Should You Move Production Out of China to Southeast Asia?
The selection of suppliers is vital to the competitiveness of a business. This is especially true when it comes to global supply chains. As the world factory, factories in China have been playing the role of qualified suppliers for countless cross-border businesses over the years.
However, as the labor costs rising up in recent years, plus the trade war between China and the US, many organizations are re-grouping their global sourcing strategies and wonder: is it necessary to move the production from China to Southeast Asian countries where lower labor costs are available?
Why move production to Southeast Asia?
There are 4 major factors taken into account when it comes to moving the production from China to Southeast Asian countries:
- Labor costs;
- Labor productivity;
- Energy costs, and
- Exchange rate.
Among these 4 factors, lower labor costs in Southeast Asia sure do seem like the eye-catcher of all. This is probably why manufacturing giants such as H&M relocated its factories from China to Myanmar and Samsung built factories in Vietnam.
Once as the world factory, China seems to be losing its cost competitiveness over the years, even with its fully-developed heavy and light industry systems, a stable government and strong macro-control capabilities.
But focusing on labor cost alone could blind you from seeing the full picture.
What factors to consider when deciding whether to move to Southeast Asia?
Before you decide to move all your production to Southeast Asia, it’s crucial that you have enough information for you to make the right call.
Lower labor costs in Southeast Asia sure deserve a big upvote, but there are other factors that you can’t afford to miss:
Potential market size
- If the potential market for your business is relatively big in size, it’s better if you stay your cooperation with Chinese suppliers.
- But if your potential market is rather small, it’s reasonable that you move your production to Southeast Asia and start a new journey.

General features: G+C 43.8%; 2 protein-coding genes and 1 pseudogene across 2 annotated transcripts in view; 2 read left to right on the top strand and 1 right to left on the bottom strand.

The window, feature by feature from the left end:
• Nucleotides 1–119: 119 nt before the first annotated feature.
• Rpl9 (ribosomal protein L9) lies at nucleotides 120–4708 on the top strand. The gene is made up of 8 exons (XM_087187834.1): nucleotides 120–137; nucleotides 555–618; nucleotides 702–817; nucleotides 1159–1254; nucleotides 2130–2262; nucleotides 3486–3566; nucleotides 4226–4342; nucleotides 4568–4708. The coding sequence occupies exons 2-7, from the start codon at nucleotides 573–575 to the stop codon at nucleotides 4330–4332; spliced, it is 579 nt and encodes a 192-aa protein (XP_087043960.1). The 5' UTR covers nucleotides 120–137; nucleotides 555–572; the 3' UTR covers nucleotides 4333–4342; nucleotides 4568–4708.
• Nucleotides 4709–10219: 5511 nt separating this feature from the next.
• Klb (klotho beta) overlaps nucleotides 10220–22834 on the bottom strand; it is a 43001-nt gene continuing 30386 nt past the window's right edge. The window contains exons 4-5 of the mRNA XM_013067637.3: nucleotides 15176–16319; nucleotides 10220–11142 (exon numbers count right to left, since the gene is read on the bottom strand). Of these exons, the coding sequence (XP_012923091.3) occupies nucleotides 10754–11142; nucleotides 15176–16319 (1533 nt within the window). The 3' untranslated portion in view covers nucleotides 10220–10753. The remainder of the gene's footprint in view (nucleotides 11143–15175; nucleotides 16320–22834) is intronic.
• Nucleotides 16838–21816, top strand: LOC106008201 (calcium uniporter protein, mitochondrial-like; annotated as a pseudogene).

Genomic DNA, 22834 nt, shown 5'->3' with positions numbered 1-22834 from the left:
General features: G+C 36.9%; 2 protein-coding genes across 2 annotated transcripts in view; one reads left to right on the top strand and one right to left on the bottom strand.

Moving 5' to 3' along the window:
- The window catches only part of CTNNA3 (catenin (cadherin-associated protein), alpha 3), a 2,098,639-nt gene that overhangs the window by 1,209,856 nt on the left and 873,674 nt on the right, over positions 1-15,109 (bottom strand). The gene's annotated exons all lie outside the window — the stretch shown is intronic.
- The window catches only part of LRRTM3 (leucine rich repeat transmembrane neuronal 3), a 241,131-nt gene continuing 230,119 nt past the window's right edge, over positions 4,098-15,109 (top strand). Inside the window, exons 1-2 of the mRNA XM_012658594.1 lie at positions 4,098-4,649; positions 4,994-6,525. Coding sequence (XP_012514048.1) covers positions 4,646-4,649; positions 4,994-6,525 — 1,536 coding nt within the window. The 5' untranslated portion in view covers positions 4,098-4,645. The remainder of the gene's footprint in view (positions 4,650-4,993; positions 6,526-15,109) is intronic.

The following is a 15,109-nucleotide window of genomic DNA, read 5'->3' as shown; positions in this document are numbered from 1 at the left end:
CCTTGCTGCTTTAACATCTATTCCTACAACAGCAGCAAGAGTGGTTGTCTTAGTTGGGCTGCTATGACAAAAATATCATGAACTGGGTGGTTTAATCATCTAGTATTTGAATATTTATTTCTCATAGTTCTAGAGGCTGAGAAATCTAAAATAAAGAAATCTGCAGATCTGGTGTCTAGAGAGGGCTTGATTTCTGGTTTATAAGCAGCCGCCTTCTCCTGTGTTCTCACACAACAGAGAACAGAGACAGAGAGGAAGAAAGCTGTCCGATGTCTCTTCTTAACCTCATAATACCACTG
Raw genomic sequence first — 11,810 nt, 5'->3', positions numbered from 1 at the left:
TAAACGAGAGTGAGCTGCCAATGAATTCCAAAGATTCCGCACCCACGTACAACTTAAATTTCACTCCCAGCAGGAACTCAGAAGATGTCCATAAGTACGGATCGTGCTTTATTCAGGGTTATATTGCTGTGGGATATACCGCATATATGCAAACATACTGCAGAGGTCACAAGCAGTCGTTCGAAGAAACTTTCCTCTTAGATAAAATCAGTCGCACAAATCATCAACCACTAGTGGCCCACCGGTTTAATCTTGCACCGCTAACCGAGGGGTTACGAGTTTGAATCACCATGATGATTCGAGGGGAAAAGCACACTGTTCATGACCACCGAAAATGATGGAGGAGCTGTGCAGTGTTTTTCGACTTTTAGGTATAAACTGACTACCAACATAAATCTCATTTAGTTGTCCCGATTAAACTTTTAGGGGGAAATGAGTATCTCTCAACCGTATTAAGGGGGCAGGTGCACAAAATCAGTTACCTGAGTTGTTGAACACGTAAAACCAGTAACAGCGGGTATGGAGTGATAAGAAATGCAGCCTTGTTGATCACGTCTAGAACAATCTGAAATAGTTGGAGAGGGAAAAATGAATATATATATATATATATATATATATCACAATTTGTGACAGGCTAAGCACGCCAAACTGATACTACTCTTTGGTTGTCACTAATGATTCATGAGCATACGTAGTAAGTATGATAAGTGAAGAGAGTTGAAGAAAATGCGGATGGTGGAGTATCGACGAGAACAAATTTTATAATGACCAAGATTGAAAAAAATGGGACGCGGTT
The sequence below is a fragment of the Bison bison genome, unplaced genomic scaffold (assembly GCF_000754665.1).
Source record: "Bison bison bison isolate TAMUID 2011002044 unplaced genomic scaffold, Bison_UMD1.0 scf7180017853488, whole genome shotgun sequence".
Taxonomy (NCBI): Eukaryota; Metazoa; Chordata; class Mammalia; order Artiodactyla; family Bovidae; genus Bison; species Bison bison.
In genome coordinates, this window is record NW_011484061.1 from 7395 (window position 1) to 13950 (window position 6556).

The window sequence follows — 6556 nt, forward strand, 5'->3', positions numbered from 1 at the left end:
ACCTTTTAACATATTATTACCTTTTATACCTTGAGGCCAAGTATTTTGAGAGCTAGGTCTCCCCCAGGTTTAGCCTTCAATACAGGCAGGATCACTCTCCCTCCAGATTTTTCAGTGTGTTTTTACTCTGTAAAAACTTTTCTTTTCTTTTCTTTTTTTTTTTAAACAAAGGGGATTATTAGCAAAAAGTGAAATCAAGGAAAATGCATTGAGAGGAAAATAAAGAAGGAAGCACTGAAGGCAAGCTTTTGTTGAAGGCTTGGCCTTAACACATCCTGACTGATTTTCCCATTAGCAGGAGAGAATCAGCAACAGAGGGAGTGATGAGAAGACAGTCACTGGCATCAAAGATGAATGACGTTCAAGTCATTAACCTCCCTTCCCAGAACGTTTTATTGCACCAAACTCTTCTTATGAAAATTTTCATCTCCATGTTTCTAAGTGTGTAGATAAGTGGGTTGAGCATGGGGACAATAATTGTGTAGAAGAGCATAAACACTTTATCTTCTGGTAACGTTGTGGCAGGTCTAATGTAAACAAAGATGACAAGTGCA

- If your potential market is medium in size, you can work out a differentiation strategy by moving only parts of the production to Southeast Asia while leaving the rest of the production in China.
This is because the wider information gap between your business and suppliers usually means the bigger profit margin gained by the latter. In other words, when your business and its potential market grows, the percentage of profits shared by your supplier grows as well.
Compared to its Chinese counterparts, Southeast Asian suppliers usually offer a lower purchase price. But due to the poor infrastructure, social political uncertainty and fluctuating economic environment, lower costs in Southeast Asia is not necessarily a done deal.
To attract more foreign investment, governments in Southeast Asia are working hard to improve its basic infrastructure, and its law and regulation system so as to reduce risks and uncertainty. But these changes take time.
Incomplete supply chain networks
Due to lacking of raw materials, Southeast Asian countries can only develop the manufacturing in very specific areas. This makes it harder for them to develop a whole industry supply chain layout.
In other words, you may lack proper support from suppliers in the same region, i.e. Southeast Asia when you need one for your project.
Rail roads and highways are indispensable for the manufacturing industry. They make transportation for raw materials and finished products much more convenient.
However, according to a report published in 2015, 10 Southeast Asian countries, with a total coverage of less than 1/2 of that of China, accounted for 18% of the total rail road mileage, and 33% of the highway mileage.